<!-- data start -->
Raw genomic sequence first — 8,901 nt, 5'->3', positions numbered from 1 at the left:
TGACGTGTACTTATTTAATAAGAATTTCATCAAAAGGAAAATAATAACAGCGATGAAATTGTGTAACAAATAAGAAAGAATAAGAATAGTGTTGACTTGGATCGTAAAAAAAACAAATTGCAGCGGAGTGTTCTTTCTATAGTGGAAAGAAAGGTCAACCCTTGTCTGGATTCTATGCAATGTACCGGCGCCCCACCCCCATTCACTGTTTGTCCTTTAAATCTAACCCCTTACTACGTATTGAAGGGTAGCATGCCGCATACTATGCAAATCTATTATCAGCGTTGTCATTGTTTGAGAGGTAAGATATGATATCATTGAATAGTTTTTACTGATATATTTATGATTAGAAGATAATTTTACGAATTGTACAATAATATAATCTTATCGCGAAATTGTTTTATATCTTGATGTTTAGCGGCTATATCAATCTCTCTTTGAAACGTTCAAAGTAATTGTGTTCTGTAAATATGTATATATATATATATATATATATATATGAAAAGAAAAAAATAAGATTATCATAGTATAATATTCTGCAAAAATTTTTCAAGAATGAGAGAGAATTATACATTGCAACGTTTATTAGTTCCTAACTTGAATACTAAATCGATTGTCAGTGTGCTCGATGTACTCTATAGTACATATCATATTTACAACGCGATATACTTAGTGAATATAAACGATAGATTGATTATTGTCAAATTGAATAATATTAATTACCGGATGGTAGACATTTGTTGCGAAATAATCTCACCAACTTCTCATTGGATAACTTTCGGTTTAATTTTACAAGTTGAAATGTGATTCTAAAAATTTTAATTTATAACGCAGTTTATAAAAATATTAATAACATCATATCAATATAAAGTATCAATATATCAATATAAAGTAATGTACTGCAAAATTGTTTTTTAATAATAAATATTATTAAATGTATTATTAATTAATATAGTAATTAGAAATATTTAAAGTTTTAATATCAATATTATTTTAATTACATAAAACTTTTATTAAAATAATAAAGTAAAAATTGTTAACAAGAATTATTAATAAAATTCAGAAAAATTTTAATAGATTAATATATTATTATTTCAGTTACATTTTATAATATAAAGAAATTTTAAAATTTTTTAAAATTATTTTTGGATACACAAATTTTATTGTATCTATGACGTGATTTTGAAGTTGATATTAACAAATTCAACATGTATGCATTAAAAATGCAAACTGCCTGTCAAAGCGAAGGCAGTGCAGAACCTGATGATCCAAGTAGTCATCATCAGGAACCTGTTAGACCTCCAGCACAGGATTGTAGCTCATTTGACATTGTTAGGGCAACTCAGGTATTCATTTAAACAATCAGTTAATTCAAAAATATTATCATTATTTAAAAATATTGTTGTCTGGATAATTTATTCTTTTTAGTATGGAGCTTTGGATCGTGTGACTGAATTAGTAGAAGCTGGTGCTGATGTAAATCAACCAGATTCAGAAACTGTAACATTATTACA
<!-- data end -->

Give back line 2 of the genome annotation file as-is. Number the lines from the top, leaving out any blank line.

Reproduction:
TGACGTGTACTTATTTAATAAGAATTTCATCAAAAGGAAAATAATAACAGCGATGAAATTGTGTAACAAATAAGAAAGAATAAGAATAGTGTTGACTTGGATCGTAAAAAAAACAAATTGCAGCGGAGTGTTCTTTCTATAGTGGAAAGAAAGGTCAACCCTTGTCTGGATTCTATGCAATGTACCGGCGCCCCACCCCCATTCACTGTTTGTCCTTTAAATCTAACCCCTTACTACGTATTGAAGGGTAGCATGCCGCATACTATGCAAATCTATTATCAGCGTTGTCATTGTTTGAGAGGTAAGATATGATATCATTGAATAGTTTTTACTGATATATTTATGATTAGAAGATAATTTTACGAATTGTACAATAATATAATCTTATCGCGAAATTGTTTTATATCTTGATGTTTAGCGGCTATATCAATCTCTCTTTGAAACGTTCAAAGTAATTGTGTTCTGTAAATATGTATATATATATATATATATATATATATGAAAAGAAAAAAATAAGATTATCATAGTATAATATTCTGCAAAAATTTTTCAAGAATGAGAGAGAATTATACATTGCAACGTTTATTAGTTCCTAACTTGAATACTAAATCGATTGTCAGTGTGCTCGATGTACTCTATAGTACATATCATATTTACAACGCGATATACTTAGTGAATATAAACGATAGATTGATTATTGTCAAATTGAATAATATTAATTACCGGATGGTAGACATTTGTTGCGAAATAATCTCACCAACTTCTCATTGGATAACTTTCGGTTTAATTTTACAAGTTGAAATGTGATTCTAAAAATTTTAATTTATAACGCAGTTTATAAAAATATTAATAACATCATATCAATATAAAGTATCAATATATCAATATAAAGTAATGTACTGCAAAATTGTTTTTTAATAATAAATATTATTAAATGTATTATTAATTAATATAGTAATTAGAAATATTTAAAGTTTTAATATCAATATTATTTTAATTACATAAAACTTTTATTAAAATAATAAAGTAAAAATTGTTAACAAGAATTATTAATAAAATTCAGAAAAATTTTAATAGATTAATATATTATTATTTCAGTTACATTTTATAATATAAAGAAATTTTAAAATTTTTTAAAATTATTTTTGGATACACAAATTTTATTGTATCTATGACGTGATTTTGAAGTTGATATTAACAAATTCAACATGTATGCATTAAAAATGCAAACTGCCTGTCAAAGCGAAGGCAGTGCAGAACCTGATGATCCAAGTAGTCATCATCAGGAACCTGTTAGACCTCCAGCACAGGATTGTAGCTCATTTGACATTGTTAGGGCAACTCAGGTATTCATTTAAACAATCAGTTAATTCAAAAATATTATCATTATTTAAAAATATTGTTGTCTGGATAATTTATTCTTTTTAGTATGGAGCTTTGGATCGTGTGACTGAATTAGTAGAAGCTGGTGCTGATGTAAATCAACCAGATTCAGAAACTGTAACATTATTACA